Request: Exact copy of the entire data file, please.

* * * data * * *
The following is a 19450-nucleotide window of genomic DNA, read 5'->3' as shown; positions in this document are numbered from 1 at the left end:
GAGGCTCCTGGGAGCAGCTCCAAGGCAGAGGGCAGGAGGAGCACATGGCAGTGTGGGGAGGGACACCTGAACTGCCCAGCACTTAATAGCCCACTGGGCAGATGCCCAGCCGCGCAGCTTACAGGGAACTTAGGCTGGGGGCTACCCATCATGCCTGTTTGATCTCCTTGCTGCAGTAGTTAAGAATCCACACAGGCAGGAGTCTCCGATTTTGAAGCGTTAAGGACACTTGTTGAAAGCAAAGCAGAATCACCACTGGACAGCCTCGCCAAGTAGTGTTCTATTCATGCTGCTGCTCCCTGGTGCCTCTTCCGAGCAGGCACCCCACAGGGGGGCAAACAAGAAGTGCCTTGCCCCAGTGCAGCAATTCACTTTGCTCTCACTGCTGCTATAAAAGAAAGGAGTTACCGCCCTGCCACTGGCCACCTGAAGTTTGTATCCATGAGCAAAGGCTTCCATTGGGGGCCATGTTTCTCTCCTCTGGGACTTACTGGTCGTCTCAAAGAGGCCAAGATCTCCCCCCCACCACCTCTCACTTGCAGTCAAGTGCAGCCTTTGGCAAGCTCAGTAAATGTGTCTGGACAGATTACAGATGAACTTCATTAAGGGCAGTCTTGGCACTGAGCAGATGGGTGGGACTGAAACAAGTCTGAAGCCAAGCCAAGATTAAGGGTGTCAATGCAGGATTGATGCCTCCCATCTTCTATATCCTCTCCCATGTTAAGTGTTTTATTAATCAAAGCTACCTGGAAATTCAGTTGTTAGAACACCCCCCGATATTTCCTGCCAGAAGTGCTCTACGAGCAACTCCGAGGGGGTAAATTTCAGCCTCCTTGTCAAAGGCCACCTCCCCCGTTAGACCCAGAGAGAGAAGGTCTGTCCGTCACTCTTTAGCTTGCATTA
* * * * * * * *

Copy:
The following is a 19450-nucleotide window of genomic DNA, read 5'->3' as shown; positions in this document are numbered from 1 at the left end:
GAGGCTCCTGGGAGCAGCTCCAAGGCAGAGGGCAGGAGGAGCACATGGCAGTGTGGGGAGGGACACCTGAACTGCCCAGCACTTAATAGCCCACTGGGCAGATGCCCAGCCGCGCAGCTTACAGGGAACTTAGGCTGGGGGCTACCCATCATGCCTGTTTGATCTCCTTGCTGCAGTAGTTAAGAATCCACACAGGCAGGAGTCTCCGATTTTGAAGCGTTAAGGACACTTGTTGAAAGCAAAGCAGAATCACCACTGGACAGCCTCGCCAAGTAGTGTTCTATTCATGCTGCTGCTCCCTGGTGCCTCTTCCGAGCAGGCACCCCACAGGGGGGCAAACAAGAAGTGCCTTGCCCCAGTGCAGCAATTCACTTTGCTCTCACTGCTGCTATAAAAGAAAGGAGTTACCGCCCTGCCACTGGCCACCTGAAGTTTGTATCCATGAGCAAAGGCTTCCATTGGGGGCCATGTTTCTCTCCTCTGGGACTTACTGGTCGTCTCAAAGAGGCCAAGATCTCCCCCCCACCACCTCTCACTTGCAGTCAAGTGCAGCCTTTGGCAAGCTCAGTAAATGTGTCTGGACAGATTACAGATGAACTTCATTAAGGGCAGTCTTGGCACTGAGCAGATGGGTGGGACTGAAACAAGTCTGAAGCCAAGCCAAGATTAAGGGTGTCAATGCAGGATTGATGCCTCCCATCTTCTATATCCTCTCCCATGTTAAGTGTTTTATTAATCAAAGCTACCTGGAAATTCAGTTGTTAGAACACCCCCCGATATTTCCTGCCAGAAGTGCTCTACGAGCAACTCCGAGGGGGTAAATTTCAGCCTCCTTGTCAAAGGCCACCTCCCCCGTTAGACCCAGAGAGAGAAGGTCTGTCCGTCACTCTTTAGCTTGCATTA